Across the pond, US markets tumbled, with the benchmark S&P 500 losing 3.4%, the fourth straight day that the benchmark index has chalked up a daily move of more than 2%. Meanwhile, the tech-heavy Nasdaq lost 3.1%, and the 30-stock Dow Jones Industrial Average closed 3.6% lower, a loss of just shy of 1,000 points.
This week, however, despite the significant levels of volatility, the net change in the S&P 500 is minimal, with the index having failed to either form a bottom and make a significant recovery, or to extend losses to the downside.
The ongoing weakness in equities saw the recent rally in Treasuries continue. 10-year yields fell by as much as 10bps on Thursday, falling to a fresh all-time low below 0.9%. 30-year bonds also hit record lows.
Furthermore, the bond market appears to be sending three clear messages to investors. Firstly, investors are seeking shelter from riskier assets by buying Treasuries. Secondly, investors are expecting a significantly weaker growth outlook. And finally, the bond market continues to scream for additional monetary policy easing.
This last point is exemplified by the ongoing bull steepening of the yield curve, with short end yields continuing to fall faster than those at the longer end of the curve. The 2s10s spread, for instance, now stands at 34bps, close to its widest levels since October 2018.
Turning to FX, risk aversion was also the order of the day, with Thursday's scorecard showing that the classic defensive playbook was once again in effect.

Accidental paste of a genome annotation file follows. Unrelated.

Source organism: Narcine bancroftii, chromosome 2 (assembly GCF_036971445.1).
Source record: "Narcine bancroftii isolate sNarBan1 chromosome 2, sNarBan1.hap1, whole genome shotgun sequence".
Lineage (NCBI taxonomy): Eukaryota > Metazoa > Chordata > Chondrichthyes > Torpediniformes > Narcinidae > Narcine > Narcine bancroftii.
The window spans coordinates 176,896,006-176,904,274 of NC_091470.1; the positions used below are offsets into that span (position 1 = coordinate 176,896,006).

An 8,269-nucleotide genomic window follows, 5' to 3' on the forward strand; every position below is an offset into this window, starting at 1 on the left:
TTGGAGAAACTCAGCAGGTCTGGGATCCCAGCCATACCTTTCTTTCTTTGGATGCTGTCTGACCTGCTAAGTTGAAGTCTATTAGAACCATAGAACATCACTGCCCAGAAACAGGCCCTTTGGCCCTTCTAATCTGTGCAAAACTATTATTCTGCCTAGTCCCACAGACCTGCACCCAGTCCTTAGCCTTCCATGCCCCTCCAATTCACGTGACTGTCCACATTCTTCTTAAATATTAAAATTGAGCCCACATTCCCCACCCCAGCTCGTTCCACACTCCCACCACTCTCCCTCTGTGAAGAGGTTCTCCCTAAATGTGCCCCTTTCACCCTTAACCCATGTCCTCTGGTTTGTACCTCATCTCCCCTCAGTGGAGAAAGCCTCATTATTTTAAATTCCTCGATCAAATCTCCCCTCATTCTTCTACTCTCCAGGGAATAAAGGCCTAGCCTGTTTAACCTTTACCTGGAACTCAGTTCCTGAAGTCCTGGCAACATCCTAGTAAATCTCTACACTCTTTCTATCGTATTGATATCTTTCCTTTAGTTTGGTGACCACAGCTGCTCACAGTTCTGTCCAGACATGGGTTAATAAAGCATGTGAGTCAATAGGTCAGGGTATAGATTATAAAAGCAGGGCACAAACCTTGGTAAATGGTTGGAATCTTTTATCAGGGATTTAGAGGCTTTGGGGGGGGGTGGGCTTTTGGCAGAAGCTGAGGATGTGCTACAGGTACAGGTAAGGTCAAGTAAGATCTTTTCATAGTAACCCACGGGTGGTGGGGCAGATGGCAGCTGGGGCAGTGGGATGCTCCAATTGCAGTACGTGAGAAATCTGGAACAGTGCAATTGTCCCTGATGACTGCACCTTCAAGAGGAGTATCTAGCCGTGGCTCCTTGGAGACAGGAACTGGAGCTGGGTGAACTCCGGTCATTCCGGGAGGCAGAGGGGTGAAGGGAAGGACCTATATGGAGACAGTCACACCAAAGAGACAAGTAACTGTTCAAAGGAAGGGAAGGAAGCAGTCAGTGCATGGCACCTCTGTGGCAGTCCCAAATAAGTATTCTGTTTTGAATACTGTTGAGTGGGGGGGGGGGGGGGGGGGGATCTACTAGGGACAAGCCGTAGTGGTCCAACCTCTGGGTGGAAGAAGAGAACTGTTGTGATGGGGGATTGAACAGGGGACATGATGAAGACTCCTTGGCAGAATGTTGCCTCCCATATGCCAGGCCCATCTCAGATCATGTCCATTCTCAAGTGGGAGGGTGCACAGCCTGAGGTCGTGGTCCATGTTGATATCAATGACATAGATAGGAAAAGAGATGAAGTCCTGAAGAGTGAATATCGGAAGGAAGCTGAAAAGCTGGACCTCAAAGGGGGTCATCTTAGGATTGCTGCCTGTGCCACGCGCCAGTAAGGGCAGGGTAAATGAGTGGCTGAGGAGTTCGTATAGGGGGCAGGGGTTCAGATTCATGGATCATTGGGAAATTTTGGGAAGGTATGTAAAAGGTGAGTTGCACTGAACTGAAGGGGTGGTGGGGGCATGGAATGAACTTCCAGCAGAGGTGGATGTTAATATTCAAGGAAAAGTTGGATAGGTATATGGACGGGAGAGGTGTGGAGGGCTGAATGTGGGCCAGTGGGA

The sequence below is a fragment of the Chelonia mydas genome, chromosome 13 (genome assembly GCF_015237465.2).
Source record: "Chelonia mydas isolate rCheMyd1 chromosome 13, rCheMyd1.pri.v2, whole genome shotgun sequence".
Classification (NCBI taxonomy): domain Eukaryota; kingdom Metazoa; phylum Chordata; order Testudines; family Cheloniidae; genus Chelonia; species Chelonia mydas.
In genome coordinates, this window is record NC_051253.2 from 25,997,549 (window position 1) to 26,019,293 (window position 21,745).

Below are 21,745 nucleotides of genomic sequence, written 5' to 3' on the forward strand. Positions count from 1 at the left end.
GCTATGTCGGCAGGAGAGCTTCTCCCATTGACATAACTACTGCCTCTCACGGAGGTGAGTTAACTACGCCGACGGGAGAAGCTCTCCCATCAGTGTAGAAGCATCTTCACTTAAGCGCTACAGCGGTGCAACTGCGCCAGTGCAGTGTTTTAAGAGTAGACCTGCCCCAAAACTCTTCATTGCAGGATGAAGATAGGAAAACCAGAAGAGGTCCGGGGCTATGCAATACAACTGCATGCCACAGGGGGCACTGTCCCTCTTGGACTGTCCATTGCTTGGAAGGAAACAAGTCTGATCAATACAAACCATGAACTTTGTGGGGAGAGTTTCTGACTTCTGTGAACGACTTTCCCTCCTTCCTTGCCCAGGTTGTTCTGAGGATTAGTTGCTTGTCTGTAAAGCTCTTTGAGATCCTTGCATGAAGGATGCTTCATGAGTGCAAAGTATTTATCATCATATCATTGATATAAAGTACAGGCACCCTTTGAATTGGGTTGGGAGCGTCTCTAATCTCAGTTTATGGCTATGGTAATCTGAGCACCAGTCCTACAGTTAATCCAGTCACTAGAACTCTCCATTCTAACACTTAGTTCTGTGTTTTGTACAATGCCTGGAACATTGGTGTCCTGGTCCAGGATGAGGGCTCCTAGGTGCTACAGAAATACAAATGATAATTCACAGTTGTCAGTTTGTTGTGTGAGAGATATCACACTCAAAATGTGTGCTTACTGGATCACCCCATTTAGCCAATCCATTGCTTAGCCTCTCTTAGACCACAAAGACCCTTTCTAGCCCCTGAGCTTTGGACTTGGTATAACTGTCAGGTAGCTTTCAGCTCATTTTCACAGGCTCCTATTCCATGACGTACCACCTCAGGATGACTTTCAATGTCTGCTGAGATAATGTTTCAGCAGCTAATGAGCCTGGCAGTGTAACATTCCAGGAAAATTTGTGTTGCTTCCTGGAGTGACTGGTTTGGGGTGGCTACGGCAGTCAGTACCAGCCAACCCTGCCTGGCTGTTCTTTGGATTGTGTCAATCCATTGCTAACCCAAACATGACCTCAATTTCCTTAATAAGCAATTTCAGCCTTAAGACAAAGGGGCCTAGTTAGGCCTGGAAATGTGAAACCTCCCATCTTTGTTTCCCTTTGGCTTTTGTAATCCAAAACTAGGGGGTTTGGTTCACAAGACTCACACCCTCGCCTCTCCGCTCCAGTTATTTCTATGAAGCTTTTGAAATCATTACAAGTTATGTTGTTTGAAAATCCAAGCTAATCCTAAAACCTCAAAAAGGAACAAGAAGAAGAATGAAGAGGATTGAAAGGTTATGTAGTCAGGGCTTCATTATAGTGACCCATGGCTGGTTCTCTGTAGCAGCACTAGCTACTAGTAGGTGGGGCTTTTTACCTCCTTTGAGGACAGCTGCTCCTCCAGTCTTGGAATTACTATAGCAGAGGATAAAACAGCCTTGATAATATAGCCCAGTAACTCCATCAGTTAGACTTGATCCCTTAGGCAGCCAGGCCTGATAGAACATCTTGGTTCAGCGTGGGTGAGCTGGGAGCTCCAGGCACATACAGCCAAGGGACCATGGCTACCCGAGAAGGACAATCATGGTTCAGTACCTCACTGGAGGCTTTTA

The major mover was, unsurprisingly, the Japanese yen, which gained 0.95%, taking USDJPY below the 107 handle for the first time since last October. The Swiss franc also gained ground, likely to the consternation of the Swiss National Bank.
In contrast, antipodean FX once again faced headwinds, with the Kiwi dollar paring all of its daily gains to end the day flat; and the Aussie dollar dipping 0.45%.
The dollar also struggled, declining in line with the increasingly aggressive Fed pricing, resulting in the buck ending the day 0.4% lower against a basket of peers, close to a year-to-date low.
|Currency Pairing||08:00 Today||Vs 08:00 Yesterday||Four-Week High||Four-Week Low||% Change|
Today's Market Highlights
The first Friday of the month means one thing for financial markets; it's jobs day.
The monthly US labour market report, referencing the employment situation in February, will be released this afternoon, with markets expecting the labour market to remain tight, and jobs growth to continue apace.
Starting with payrolls, median expectations are for the US economy to have added 175,000 jobs last month; a fair way below last month's 225k print, and the 3-month average of 211k.
Heading into the payrolls figure, leading indicators paint a relatively positive picture. February's ADP employment change figure surprised to the upside, pointing to the addition of 183,000 jobs last month, while the employment components of both the ISM manufacturing and non-manufacturing PMIs are on the rise - hitting 4- and 7-month highs respectively.
On the flip side, the last read on US job openings - while a vastly lagging indicator - fell to a 2-year low, while initial jobless claims appear to have bottomed, with the 4-week average of claims standing at a one-month high 213k.